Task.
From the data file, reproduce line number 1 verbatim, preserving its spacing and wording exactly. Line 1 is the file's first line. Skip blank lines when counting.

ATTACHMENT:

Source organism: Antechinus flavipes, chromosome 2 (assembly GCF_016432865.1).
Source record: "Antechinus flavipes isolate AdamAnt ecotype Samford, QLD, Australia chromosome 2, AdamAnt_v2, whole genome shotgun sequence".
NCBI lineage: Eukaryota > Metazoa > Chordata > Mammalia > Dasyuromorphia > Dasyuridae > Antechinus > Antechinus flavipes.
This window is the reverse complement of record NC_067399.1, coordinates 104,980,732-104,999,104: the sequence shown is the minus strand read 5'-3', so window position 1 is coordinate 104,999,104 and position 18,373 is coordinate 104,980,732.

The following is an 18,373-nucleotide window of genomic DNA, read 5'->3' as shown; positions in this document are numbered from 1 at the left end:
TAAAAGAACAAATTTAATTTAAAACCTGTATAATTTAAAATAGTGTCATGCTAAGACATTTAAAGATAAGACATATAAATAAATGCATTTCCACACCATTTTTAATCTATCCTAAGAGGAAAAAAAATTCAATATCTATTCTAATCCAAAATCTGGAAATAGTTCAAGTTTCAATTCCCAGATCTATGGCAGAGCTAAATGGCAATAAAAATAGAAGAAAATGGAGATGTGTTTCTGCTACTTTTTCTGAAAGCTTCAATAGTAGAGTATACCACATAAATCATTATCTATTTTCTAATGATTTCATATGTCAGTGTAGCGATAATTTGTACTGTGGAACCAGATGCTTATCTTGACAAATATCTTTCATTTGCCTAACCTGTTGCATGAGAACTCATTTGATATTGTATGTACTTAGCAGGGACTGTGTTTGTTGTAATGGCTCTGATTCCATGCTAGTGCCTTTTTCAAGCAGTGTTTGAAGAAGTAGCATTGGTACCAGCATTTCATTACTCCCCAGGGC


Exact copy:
Source organism: Antechinus flavipes, chromosome 2 (assembly GCF_016432865.1).